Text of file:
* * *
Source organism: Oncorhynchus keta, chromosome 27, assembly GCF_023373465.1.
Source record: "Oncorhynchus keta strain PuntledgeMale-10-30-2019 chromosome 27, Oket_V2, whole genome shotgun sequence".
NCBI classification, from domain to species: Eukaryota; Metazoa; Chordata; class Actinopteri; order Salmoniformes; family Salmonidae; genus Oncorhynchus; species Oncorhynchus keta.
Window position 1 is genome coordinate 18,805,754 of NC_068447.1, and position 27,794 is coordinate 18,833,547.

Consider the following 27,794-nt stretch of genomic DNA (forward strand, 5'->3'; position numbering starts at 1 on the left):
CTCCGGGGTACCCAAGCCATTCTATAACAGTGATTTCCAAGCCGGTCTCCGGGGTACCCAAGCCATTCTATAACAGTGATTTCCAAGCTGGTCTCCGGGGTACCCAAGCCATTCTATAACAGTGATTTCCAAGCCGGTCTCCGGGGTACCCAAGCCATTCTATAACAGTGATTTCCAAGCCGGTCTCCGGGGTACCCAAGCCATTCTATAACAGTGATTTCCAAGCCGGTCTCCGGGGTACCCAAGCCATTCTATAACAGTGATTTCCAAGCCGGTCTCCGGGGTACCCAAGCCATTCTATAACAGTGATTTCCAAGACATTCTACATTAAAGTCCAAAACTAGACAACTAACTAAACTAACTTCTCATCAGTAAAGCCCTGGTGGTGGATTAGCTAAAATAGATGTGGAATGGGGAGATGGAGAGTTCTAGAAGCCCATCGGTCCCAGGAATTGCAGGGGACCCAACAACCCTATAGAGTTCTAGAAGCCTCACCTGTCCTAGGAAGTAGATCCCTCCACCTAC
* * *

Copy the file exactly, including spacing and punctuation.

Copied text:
Source organism: Oncorhynchus keta, chromosome 27, assembly GCF_023373465.1.
Source record: "Oncorhynchus keta strain PuntledgeMale-10-30-2019 chromosome 27, Oket_V2, whole genome shotgun sequence".
NCBI classification, from domain to species: Eukaryota; Metazoa; Chordata; class Actinopteri; order Salmoniformes; family Salmonidae; genus Oncorhynchus; species Oncorhynchus keta.
Window position 1 is genome coordinate 18,805,754 of NC_068447.1, and position 27,794 is coordinate 18,833,547.

Consider the following 27,794-nt stretch of genomic DNA (forward strand, 5'->3'; position numbering starts at 1 on the left):
CTCCGGGGTACCCAAGCCATTCTATAACAGTGATTTCCAAGCCGGTCTCCGGGGTACCCAAGCCATTCTATAACAGTGATTTCCAAGCTGGTCTCCGGGGTACCCAAGCCATTCTATAACAGTGATTTCCAAGCCGGTCTCCGGGGTACCCAAGCCATTCTATAACAGTGATTTCCAAGCCGGTCTCCGGGGTACCCAAGCCATTCTATAACAGTGATTTCCAAGCCGGTCTCCGGGGTACCCAAGCCATTCTATAACAGTGATTTCCAAGCCGGTCTCCGGGGTACCCAAGCCATTCTATAACAGTGATTTCCAAGACATTCTACATTAAAGTCCAAAACTAGACAACTAACTAAACTAACTTCTCATCAGTAAAGCCCTGGTGGTGGATTAGCTAAAATAGATGTGGAATGGGGAGATGGAGAGTTCTAGAAGCCCATCGGTCCCAGGAATTGCAGGGGACCCAACAACCCTATAGAGTTCTAGAAGCCTCACCTGTCCTAGGAAGTAGATCCCTCCACCTAC